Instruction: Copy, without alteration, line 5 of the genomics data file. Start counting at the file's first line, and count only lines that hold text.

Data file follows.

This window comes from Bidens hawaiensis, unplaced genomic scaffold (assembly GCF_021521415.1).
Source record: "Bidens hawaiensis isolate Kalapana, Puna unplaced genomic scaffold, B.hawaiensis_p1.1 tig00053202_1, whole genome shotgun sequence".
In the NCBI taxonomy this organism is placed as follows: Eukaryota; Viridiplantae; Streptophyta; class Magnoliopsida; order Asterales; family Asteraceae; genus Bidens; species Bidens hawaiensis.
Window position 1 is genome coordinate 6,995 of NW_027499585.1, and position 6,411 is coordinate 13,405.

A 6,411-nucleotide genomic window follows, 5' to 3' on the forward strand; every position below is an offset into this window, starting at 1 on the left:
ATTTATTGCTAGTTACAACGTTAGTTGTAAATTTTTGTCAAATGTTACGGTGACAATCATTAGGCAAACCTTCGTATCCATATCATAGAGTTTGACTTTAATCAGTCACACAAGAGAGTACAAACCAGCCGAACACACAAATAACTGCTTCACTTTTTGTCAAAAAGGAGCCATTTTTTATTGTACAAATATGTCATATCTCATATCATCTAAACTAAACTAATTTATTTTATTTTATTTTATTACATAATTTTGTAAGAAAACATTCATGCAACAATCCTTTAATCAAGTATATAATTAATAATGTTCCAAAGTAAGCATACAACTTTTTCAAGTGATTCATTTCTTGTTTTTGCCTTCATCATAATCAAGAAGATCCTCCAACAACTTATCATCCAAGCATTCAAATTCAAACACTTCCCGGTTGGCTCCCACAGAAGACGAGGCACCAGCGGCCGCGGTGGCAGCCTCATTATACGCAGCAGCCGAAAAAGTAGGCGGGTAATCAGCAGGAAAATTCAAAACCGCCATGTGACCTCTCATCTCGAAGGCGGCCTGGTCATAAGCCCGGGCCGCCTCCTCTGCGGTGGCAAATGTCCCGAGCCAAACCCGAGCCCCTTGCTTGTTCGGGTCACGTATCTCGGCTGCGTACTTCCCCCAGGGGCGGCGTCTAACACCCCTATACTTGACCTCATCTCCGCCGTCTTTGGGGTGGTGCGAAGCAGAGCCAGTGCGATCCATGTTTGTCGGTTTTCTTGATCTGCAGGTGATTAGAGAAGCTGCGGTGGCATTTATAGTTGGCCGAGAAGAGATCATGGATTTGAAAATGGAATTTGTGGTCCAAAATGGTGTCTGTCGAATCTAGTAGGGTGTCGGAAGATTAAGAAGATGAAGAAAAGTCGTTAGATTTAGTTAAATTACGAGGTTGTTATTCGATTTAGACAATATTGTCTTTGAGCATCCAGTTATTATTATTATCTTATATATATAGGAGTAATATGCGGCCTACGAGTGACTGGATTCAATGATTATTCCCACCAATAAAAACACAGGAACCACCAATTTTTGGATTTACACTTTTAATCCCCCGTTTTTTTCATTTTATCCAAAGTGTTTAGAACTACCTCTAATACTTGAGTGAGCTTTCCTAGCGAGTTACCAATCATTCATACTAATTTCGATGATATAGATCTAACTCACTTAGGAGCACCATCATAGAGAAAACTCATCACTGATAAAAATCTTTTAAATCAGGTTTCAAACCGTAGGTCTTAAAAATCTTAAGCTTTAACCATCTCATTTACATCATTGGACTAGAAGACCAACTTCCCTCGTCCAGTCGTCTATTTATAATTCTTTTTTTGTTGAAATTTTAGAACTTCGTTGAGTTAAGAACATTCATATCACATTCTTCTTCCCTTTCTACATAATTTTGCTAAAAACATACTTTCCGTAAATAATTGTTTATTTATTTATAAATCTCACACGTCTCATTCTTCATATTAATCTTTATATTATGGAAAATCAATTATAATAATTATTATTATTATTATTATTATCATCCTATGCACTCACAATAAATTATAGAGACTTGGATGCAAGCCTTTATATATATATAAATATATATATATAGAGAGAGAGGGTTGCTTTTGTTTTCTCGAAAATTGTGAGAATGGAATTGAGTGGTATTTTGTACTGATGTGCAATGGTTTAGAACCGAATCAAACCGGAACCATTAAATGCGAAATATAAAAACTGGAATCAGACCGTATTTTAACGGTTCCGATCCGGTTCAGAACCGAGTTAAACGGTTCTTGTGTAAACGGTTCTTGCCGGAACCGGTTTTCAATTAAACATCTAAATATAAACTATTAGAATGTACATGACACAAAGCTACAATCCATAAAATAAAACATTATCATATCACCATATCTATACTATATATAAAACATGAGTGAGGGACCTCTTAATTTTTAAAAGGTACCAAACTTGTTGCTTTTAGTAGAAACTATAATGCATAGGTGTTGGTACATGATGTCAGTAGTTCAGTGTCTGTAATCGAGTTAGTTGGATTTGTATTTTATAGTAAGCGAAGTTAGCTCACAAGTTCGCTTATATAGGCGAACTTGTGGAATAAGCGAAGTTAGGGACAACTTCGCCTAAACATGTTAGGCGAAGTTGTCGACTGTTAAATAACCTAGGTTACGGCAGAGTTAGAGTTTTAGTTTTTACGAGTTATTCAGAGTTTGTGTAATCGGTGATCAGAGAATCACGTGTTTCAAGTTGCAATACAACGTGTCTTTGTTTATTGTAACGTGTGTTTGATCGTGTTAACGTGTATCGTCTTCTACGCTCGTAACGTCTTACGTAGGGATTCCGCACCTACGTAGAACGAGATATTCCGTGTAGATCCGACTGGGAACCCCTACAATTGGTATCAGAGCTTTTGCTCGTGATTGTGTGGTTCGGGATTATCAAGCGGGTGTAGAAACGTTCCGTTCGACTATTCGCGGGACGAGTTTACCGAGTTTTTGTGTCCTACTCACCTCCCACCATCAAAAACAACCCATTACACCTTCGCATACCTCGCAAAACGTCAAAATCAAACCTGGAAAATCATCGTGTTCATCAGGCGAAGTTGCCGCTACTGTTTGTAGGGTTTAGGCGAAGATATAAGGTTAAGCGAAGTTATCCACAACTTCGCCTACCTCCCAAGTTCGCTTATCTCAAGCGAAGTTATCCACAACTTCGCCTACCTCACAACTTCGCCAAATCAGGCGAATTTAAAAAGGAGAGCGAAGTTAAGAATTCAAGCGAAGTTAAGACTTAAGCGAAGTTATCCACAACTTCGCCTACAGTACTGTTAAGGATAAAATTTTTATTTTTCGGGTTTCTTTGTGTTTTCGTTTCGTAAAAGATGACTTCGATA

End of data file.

A 6,411-nucleotide genomic window follows, 5' to 3' on the forward strand; every position below is an offset into this window, starting at 1 on the left: